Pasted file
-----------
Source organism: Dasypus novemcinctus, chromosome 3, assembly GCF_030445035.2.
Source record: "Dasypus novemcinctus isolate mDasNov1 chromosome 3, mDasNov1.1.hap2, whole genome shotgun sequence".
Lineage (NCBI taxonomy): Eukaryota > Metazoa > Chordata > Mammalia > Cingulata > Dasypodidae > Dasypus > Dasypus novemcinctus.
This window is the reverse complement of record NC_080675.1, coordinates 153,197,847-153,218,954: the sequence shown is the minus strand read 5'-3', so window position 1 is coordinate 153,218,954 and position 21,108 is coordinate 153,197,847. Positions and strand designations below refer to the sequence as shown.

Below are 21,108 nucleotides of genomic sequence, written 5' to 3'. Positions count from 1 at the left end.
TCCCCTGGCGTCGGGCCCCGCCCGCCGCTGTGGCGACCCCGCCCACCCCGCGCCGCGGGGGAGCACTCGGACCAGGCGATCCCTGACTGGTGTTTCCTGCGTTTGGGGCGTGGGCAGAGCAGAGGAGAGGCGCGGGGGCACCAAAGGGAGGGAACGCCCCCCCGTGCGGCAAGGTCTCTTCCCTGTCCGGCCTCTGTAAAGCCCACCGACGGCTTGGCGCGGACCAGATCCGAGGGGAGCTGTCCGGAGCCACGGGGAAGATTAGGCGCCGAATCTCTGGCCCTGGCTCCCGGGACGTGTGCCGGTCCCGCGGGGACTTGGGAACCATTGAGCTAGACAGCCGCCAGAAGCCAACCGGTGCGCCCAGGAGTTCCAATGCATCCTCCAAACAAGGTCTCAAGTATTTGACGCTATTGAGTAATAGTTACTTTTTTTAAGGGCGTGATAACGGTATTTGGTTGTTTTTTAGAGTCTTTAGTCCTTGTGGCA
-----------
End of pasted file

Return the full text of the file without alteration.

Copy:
Source organism: Dasypus novemcinctus, chromosome 3, assembly GCF_030445035.2.
Source record: "Dasypus novemcinctus isolate mDasNov1 chromosome 3, mDasNov1.1.hap2, whole genome shotgun sequence".
Lineage (NCBI taxonomy): Eukaryota > Metazoa > Chordata > Mammalia > Cingulata > Dasypodidae > Dasypus > Dasypus novemcinctus.
This window is the reverse complement of record NC_080675.1, coordinates 153,197,847-153,218,954: the sequence shown is the minus strand read 5'-3', so window position 1 is coordinate 153,218,954 and position 21,108 is coordinate 153,197,847. Positions and strand designations below refer to the sequence as shown.

Below are 21,108 nucleotides of genomic sequence, written 5' to 3'. Positions count from 1 at the left end.
TCCCCTGGCGTCGGGCCCCGCCCGCCGCTGTGGCGACCCCGCCCACCCCGCGCCGCGGGGGAGCACTCGGACCAGGCGATCCCTGACTGGTGTTTCCTGCGTTTGGGGCGTGGGCAGAGCAGAGGAGAGGCGCGGGGGCACCAAAGGGAGGGAACGCCCCCCCGTGCGGCAAGGTCTCTTCCCTGTCCGGCCTCTGTAAAGCCCACCGACGGCTTGGCGCGGACCAGATCCGAGGGGAGCTGTCCGGAGCCACGGGGAAGATTAGGCGCCGAATCTCTGGCCCTGGCTCCCGGGACGTGTGCCGGTCCCGCGGGGACTTGGGAACCATTGAGCTAGACAGCCGCCAGAAGCCAACCGGTGCGCCCAGGAGTTCCAATGCATCCTCCAAACAAGGTCTCAAGTATTTGACGCTATTGAGTAATAGTTACTTTTTTTAAGGGCGTGATAACGGTATTTGGTTGTTTTTTAGAGTCTTTAGTCCTTGTGGCA